Pride and Prejudice and Zombies just made Kage roll her eyes in exasperation – and she didn’t even like Austin all that much. Television was no help, either. She died way too soon for The Walking Dead, which is well thought of (though I don’t like it at all). Worse, she also missed the television shows I, Zombie and Z Nation, which I think are fantastic.  Z Nation, in fact, is the show that reconciled me to the zombie genre in the first place. Kage would have loved The Murphy.

Anyway, I have grown rather fond of zombies, in certain carefully contrived circumstances. I’ve learned to recognize their dramatic possibilities. They are off the list that my subconscious keeps of topics that are silly, jejeune, over-worked or just plain  – well, icky. There are metaphors and similies possible on the subject. My snob alarms – and I have some lulus! – have been somewhat disabled.

Today, I spent several hours on research – on diseases, protozoans, climate change, weather patterns, eccentric astrophysicists, parasitology and Toxoplasmus gondii. Consequently, today I produced close to 3,000 words of notes and then wrote 500 words of actual content on A Zombie Story.  I wish it had been the other way around, but you can’t build much until you lay the foundation, right? It may not be what I settle down to write next, but it absolutely must be written to some extent – the idea won’t leave me alone, and it’s got to be translated into text or I won’t able to get anything done.

And who knows? It may be that this will be the spur to finish something else. Sometimes what it takes to inspire one is having something else making faces from the wings. It’s having a full plate that forces one to finally pick a chocolate up and actually eat it. Being between a rock and another, equally shiny rock – that’s when one absolutely has to make a decision.

I want to write. I’m ready to write. I am damned sure going to write something. I’ll write whatever wants to be written, at least until my mind makes a decision on which road I mean to travel to the end.

It’s always a bit of a surprise, Dear Readers. That’s half the fun.

*Always excepting the zombies in Sir Terry Pratchett’s novels, of course. Those are cool.





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What Comes Next?

Kage Baker – a born storyteller and compulsive raconteuse – nonetheless depended heavily on this phrase for inspiration.

When her normal steady pace slacked for a moment, or a plot was wandering out of the Fields We Know (or at least the Fields Kage Intended …) or a character was displaying unexpected signs of evolution: she would lean back in her chair, take a firm hold on the end of her braid, and ask of the air: “What comes next?”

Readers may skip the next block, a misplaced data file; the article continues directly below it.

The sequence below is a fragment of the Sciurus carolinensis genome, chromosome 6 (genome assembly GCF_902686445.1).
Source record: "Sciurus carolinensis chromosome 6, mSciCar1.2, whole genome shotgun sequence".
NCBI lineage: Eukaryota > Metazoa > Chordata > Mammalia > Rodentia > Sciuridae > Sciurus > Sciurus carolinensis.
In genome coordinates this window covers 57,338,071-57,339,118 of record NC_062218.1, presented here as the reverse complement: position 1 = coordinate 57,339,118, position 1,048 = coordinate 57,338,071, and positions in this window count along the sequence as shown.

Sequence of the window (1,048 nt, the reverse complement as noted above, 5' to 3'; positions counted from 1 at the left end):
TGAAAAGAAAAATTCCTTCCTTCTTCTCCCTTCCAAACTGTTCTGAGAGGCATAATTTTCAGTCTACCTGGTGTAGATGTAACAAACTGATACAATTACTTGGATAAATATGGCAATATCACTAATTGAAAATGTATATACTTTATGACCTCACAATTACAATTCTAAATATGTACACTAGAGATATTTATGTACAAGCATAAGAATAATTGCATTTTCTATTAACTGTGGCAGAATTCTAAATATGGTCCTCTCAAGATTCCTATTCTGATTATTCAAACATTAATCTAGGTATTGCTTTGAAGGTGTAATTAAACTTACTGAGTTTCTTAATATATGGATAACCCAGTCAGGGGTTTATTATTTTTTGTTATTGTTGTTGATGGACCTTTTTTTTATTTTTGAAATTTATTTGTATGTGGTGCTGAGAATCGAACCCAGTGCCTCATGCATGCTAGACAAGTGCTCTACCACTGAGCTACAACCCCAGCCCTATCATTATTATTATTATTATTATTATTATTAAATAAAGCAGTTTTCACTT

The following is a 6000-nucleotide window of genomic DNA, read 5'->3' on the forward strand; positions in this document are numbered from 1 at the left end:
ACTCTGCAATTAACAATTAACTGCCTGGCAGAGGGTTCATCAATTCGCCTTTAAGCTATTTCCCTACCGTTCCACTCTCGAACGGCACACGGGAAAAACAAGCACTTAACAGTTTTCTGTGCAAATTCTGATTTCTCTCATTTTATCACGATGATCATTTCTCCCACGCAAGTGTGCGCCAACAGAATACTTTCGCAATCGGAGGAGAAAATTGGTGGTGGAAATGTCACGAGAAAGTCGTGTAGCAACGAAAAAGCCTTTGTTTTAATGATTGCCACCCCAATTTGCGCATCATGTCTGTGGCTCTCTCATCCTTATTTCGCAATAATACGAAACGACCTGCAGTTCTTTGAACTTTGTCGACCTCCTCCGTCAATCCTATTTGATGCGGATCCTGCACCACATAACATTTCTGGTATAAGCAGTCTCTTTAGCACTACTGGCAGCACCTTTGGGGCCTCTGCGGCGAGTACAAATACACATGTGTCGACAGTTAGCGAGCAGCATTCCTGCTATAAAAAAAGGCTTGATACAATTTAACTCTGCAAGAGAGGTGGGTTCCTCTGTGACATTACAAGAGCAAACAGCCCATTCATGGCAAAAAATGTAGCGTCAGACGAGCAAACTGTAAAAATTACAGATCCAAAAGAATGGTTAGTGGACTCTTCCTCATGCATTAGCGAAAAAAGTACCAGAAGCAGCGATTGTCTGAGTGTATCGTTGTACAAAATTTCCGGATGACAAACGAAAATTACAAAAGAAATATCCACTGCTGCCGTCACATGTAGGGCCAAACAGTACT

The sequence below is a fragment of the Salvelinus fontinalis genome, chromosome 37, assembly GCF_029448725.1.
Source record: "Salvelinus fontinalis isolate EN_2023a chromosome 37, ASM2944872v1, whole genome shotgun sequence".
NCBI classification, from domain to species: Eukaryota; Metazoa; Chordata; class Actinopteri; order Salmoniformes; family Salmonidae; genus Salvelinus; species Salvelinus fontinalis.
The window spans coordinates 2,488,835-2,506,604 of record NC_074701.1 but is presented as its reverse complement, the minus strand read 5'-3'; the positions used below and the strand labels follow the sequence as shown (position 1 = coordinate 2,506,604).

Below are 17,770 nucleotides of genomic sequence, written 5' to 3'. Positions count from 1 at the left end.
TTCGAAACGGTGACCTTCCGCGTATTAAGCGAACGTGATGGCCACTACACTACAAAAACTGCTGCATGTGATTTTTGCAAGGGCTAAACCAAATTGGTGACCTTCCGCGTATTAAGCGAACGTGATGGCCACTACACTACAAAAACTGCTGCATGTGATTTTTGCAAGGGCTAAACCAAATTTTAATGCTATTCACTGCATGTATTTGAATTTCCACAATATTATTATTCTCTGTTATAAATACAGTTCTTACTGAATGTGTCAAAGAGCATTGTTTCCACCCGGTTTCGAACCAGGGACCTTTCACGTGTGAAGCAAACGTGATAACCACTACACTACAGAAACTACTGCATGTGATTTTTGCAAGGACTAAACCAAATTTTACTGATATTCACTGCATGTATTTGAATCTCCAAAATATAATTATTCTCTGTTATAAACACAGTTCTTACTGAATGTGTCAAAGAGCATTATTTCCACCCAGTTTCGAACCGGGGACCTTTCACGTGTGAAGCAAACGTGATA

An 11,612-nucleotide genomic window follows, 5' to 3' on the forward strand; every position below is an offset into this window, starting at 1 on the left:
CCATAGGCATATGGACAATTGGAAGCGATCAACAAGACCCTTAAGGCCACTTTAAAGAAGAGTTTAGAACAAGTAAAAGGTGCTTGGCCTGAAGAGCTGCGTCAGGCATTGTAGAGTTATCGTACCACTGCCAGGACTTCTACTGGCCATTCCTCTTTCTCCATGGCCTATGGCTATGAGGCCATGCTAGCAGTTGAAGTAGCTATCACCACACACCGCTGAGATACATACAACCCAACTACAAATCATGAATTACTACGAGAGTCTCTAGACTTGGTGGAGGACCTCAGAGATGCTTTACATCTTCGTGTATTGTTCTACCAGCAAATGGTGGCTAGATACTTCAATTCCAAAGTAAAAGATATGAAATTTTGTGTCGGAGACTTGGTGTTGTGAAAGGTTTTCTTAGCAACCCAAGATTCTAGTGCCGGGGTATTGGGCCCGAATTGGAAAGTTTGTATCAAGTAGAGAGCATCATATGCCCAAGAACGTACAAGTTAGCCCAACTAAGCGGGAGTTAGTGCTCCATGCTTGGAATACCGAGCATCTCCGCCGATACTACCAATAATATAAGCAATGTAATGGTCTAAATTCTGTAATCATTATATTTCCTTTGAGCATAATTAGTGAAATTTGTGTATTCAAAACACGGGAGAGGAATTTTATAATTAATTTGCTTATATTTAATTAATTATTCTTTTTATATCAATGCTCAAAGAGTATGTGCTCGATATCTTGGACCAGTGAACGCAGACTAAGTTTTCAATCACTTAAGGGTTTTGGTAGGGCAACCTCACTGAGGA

It often made me nuts when she did this, because she really did expect answers. Not necessarily from me – or at least, not only from me. This question was a trick one, intended to start a cascade of semi-conscious  inspiration and evoke speculation from wherever it might be hiding. Kage was more than happy if it was her own muse; but answers were just as welcome from me, the parrot, or thin, thin air. Just as long as one of us spoke up, she could build a wall off which to bounce the golden balls of her imagination. Ultimately, something developed.

She did this when she finished a project, too. Some of what came next, of course, was rewards – whatever she had been dangling mentally before her own nose for the last 10,000 words in order to keep going. A new video game, or an old favourite played for a solid week; binge-watching something (Kage was an immediate fan of binge-watching once that became possible); a trip to the very peculiar nursery behind Budu’s Diner off Highway 1 just North of Cambria. But as soon as the carrot had been dispensed and consumed – and sometimes while it was being eaten – she was already wondering What To Do Next. Kage couldn’t stand not having a project ready to start.

I could help more with that. There was a wider range of suggestions available, since they didn’t have to fit into a plot. Or, if it turned out they did need to fit into an existing story, that was where I found out about them and what had been gestating in Kage’s own tertiary consciousness that I didn’t know about yet. Most of my suggestions were mere static; or, at best, framing devices and jump-off points. But that was easier than coming up with an  analysis of how Joseph was going to sneak into a porno shoot in the 1930’s Hollywood Hills.

My ideas were not in the queue for that one. But they did produce (somehow) the chain of thought that ended up with Joseph dressed like Mister Peanut. And that’s how the process worked.